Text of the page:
Tuesday, August 17
KnitCamp 2010: review
This was my classroom set up in room 44. The two standard Brothers are nearest, Jo's chunky is nearest the windows on the left (she lets her cat sleep on it! Argh!), and the convertible is furthest. Around the walls I put my MK work folders and some sample garments - Amelia the mannequin is just out of shot on the right. Not a bad little room, but rather warm (no aircon and windows that hardly open).
I had two students at 9.30am and we just about managed to get everything in, in 90 minutes. They were both thinking about getting machines, so I hope I inspired them enough to start shopping around. If you spot me on Rav, guys, say hi! :)
The KC staff put a piece of paper outside my door so that students could sign themselves up for a slot - I also put a quick advert on the noticeboard. My name actually disappeared from the Knit Camp website for months - I did ask to have it put back on, because I was pretty sure I wasn't fully booked, but I did not reappear until last week. Consequently nobody knew about me to book me, which is a darned shame. I could have taught 16 in a day!
Anyway, no students appeared for the second slot so I wandered over to Pathfoot to have a look at the marketplace. I had brought £50 and was very good, didn't get the plastic out once. I got a lovely giant button from Toft, which I'm using as a coaster, a knitted sheep kit from My Baboo, a flower loom, and some lovely buttons from Injabulo. Although I had managed to get a food voucher by this point, I had left it in my classroom, and it was getting too late to get it and then get to the one dining room that would accept it, so I had lunch in the Pathfoot cafeteria. Wandered back over to my classroom for 2pm, hung around until 2.30pm, still no students, so back over to the marketplace to see the other part. One of my students was Renee from Vogue Knitting magazine - alas, she was manning a stand so had cancelled and wasn't sure she could get time off.
At 3.30pm I had two more students - local ladies who had somehow found out about the event (they have no internet). We got through the basics very quickly, because they'd got knitting machines under beds, so had done it before - and I got to show them lace, fairisle, knitweave etc. It was a lot of fun! They hadn't booked in advance, so I took them to the KnitCamp office hoping to get payment sorted out, but there was nobody there, so we swapped details and they'll be putting a cheque in the post.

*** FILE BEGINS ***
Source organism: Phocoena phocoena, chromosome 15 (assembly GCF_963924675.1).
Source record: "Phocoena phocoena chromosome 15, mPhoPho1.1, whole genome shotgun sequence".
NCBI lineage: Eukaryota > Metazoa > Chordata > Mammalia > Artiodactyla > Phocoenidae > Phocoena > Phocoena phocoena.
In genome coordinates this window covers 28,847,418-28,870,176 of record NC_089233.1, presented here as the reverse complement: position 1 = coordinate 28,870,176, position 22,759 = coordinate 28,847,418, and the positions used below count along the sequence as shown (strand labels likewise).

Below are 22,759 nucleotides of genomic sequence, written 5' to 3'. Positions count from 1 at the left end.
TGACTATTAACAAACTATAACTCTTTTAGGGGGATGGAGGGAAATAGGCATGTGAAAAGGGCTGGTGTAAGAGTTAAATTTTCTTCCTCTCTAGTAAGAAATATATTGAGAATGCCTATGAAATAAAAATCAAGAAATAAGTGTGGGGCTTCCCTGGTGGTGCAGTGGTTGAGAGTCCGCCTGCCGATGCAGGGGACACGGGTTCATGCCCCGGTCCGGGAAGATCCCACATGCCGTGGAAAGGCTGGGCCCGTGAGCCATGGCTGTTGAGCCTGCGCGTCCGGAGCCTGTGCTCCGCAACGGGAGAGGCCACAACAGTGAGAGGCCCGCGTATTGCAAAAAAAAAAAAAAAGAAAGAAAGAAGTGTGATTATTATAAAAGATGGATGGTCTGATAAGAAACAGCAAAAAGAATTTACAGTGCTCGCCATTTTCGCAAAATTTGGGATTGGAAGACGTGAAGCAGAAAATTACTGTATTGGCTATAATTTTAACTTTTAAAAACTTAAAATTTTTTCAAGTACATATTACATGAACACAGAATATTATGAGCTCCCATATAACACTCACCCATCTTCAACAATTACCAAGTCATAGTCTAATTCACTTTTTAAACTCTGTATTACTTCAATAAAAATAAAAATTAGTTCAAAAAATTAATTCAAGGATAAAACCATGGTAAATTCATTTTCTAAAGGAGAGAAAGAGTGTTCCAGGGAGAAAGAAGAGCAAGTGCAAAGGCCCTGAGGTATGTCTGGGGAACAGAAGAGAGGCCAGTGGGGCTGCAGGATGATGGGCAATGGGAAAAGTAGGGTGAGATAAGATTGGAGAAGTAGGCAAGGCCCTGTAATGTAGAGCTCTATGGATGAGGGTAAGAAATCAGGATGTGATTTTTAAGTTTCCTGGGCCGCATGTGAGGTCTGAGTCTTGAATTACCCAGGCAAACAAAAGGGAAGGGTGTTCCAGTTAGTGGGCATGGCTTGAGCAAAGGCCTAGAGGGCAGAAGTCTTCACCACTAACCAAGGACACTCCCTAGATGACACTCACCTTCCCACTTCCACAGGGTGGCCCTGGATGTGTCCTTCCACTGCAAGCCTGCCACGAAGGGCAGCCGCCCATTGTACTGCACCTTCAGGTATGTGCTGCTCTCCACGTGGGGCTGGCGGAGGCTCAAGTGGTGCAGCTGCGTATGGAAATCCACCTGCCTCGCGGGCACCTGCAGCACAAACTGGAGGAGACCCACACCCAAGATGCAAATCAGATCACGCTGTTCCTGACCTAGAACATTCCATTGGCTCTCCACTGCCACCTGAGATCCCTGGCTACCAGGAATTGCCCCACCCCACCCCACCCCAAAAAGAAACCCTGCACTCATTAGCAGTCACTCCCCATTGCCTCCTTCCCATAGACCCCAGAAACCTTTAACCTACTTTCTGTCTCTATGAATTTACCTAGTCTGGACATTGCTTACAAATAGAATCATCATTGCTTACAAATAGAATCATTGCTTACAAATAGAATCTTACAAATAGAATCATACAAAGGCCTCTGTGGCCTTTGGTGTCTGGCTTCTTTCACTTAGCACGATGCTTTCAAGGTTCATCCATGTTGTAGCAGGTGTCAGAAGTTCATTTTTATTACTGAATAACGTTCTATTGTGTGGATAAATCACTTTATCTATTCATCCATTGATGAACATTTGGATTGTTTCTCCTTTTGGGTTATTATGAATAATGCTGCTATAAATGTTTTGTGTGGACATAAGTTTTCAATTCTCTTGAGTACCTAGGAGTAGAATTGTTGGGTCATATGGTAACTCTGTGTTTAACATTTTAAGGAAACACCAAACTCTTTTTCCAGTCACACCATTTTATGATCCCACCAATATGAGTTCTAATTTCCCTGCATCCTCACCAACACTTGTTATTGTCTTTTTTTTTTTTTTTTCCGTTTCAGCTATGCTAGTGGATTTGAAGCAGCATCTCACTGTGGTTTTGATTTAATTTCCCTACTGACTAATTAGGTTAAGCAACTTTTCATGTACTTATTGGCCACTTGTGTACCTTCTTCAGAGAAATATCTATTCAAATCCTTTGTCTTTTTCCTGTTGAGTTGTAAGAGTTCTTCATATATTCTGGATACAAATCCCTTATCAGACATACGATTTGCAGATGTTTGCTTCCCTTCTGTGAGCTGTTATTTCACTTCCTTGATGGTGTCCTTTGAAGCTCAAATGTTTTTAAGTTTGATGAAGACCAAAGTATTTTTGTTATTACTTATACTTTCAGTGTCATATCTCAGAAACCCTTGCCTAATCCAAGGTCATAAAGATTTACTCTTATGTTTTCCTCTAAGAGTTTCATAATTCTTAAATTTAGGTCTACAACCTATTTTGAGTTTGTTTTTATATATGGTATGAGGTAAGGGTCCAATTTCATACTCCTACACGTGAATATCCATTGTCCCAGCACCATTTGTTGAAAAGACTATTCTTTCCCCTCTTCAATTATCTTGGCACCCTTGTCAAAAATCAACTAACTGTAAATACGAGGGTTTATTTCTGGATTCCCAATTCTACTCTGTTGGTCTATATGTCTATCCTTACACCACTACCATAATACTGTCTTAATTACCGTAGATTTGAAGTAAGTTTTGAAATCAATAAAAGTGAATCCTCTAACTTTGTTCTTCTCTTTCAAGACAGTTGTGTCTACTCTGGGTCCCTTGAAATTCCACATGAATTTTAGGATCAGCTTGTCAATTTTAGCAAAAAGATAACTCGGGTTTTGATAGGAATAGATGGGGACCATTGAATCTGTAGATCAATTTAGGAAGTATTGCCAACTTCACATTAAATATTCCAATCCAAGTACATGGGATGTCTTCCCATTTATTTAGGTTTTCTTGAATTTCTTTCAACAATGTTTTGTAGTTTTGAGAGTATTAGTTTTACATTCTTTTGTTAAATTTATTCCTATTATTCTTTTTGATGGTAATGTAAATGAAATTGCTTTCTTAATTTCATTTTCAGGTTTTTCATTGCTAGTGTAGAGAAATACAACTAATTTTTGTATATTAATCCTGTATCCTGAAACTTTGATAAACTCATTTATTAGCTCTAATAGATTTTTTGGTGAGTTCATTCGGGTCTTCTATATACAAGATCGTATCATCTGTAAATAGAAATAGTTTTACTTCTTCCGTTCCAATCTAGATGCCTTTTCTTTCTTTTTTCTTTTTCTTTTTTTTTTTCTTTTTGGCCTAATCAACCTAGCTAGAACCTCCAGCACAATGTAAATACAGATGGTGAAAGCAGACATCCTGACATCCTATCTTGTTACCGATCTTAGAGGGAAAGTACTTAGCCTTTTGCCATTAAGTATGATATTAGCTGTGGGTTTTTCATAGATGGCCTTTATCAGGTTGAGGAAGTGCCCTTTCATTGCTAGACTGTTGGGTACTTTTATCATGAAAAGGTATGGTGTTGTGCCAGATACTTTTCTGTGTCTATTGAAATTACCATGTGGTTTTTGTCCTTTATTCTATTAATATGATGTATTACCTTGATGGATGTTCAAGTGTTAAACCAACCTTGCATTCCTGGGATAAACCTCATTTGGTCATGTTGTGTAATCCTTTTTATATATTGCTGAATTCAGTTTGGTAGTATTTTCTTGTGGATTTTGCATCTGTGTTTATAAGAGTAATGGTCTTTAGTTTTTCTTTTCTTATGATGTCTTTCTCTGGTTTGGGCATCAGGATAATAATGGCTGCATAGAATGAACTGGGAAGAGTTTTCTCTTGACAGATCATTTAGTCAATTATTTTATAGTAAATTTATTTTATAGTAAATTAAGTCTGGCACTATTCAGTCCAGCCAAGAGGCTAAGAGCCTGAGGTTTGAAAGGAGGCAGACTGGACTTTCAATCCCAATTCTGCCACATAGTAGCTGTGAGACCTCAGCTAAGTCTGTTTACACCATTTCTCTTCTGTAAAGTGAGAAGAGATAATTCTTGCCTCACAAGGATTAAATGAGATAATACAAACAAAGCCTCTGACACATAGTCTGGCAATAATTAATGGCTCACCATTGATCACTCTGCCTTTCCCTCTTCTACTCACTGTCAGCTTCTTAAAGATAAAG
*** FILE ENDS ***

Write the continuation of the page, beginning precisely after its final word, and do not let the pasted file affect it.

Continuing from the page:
Went and had some dinner (some vegetarian pasta) and then went and sat in the bar and knitted for a while. Made a pear cider last over an hour - well, Cottrell and Pathfoot are a 15 minute walk apart (with a bit of a hill) and I'd done that trip four times, so I was bushed! Went back to the chalet and tried to sleep, which wasn't easy as I could hear someone on their mobile in the next room, and wooden chalets are kind of creaky!
Decided to start packing up on Saturday morning, as no more names appeared on my booking sheet. I felt really mean for packing up, but as most of the classes etc were all now in Pathfoot it was pretty deserted in Cottrell - designed by a prison designer apparently - the room numbering was certainly interesting!. I was done by 10.30 - discovered the service ramp I'd been directed to (and not found) on the first day, was actually down the far end of the carpark I'd been in originally. No wonder I never found it the first time!
Found my way back to the motorway (some new roadworks slowed me up on the A74M), and after a quick stop at Tebay for cheese (Greg) and purse (me - they didn't have any), I just kept my foot down until Rugby hove into view.
All in all, a good event. All the students I spoke to (bearing in mind, I got there late Thursday) were very happy with their courses, and some had even taken ones they hadn't originally planned, because of the disruption on the first day. I've seen suggestions on Rav that the "happy campers" have been somehow brainwashed, that actually they weren't happy. If you think someone could brainwash 200 odd people then, well, you watch too much science fiction and should probably get out more. Some folks seem rather unhappy that things went so well, an addiction to schadenfreude perhaps? I wouldn't mind, but a lot of those weren't attending, but "I might want to attend next year so I need to know what is going on!". Sorry, I've not had any suggestion that this is now an annual event. That's just a poor excuse for sticking your nose in, in my opinion. If the students are happy, the students being the final "customer", then the event was a success I think.
From my point of view, I would have preferred to teach more students to make it worth the physical effort and travel, and nobody had been sent my notes - luckily I printed off a load of handouts just in case. I would prefer not to have to advertise myself last minute, when everybody is already booked on other courses. But, that minor gripe aside, it was fun and I met Lucy Neatby (fantastic fairisle cardigan!) and a few other folks who've only been names on websites.
Was quite glad to get home to pizza and beer and my own bed, though! :)